President Adama Barrow said Monday the decision for him to step aside and hand over power in three years will be left to the popular will of the Gambian people.
Barrow entered into a gentleman’s agreement with opposition leaders to form a coalition to defeat ex-President Yahya Jammeh in last year’s presidential polls.
The agreement for Barrow to lead the opposition coalition to victory was to see the new leader resigning from the nation’s highest office in 2020 and fresh elections held.
“We feel that we have to come together and compromise our principles to make sure we dislodge a dictator. It was just parties that came together and The Gambian people are bigger than the parties,” Barrow said.
“It is the Gambian people who will decide. I am not saying I am going to violate the agreement but if the Gambian people say ‘go’ after three years, I will go.”
Gambians elected Barrow, who has vowed not to return the country to the days of impunity and disregard to the rule of law, to serve a five-year term in December.
In his first press conference in the Gambia after the political logjam that followed his victory, Barrow had answered questions about resigning per the coalition agreement in riddles.
The Gambia’s Parliament axed the upper age limit that prevented senior citizens from seeking the presidency, paving the way for Barrow’s vice presidential nominee, Fatoumata Tambajang to be sworn-in.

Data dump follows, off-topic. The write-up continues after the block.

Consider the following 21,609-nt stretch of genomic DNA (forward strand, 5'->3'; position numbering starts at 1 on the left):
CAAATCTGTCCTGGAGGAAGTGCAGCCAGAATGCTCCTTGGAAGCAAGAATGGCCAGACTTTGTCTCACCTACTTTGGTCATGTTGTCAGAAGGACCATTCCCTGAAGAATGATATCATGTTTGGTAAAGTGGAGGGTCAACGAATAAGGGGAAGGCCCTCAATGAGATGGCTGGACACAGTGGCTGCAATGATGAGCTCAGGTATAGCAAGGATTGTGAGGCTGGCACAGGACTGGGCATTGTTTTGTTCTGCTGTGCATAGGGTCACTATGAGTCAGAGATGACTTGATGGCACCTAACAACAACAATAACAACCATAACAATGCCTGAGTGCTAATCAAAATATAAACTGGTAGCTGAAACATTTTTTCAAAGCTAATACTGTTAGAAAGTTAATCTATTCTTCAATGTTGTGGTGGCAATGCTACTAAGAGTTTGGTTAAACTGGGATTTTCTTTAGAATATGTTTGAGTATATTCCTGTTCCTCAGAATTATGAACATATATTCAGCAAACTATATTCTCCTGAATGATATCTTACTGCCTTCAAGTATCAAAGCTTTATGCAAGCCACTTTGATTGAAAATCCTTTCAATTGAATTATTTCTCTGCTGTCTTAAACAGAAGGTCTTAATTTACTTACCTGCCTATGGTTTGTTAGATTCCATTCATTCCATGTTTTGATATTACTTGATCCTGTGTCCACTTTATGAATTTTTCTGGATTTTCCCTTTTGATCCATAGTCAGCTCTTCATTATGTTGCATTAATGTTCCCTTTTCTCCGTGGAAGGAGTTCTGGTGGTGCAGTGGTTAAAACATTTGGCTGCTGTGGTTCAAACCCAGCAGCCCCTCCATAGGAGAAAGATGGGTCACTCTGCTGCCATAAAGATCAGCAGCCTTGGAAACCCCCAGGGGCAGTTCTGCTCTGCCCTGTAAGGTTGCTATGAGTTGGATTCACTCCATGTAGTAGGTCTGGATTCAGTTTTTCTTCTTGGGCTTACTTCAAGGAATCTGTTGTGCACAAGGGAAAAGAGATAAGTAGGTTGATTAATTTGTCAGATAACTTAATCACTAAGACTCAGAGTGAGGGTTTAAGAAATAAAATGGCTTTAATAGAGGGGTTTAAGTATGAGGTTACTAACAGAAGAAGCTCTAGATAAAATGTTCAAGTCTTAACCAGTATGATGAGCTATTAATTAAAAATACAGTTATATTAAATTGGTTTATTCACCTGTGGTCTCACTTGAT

It followed his address to Parliament on the State of the Nation on Monday where he emphasized the need for robust institutional, electoral and constitutional reforms.
Presidential term limit is high on the agenda for pro-democracy campaigners but it leaves it open to know if Barrow will not be running for a second term if left to the popular will of the people.
The coalition agreement bars Barrow from running for office for at least one term after serving his three years as president or at the end of his five-year term as constitutionally mandated.
Parties that united to form the coalition government were deeply divided while being opposition groups and fractures within the government remain.
The coalition of seven parties and one independent candidate united after UDP leader Ousainou Darboe was sent to prison by Jammeh, giving Barrow a quick rise to the leadership of the major party.
Barrow officially left the UDP to allow him to run as an independent candidate, although his candidacy continued to be supported by the UDP through its membership in the coalition.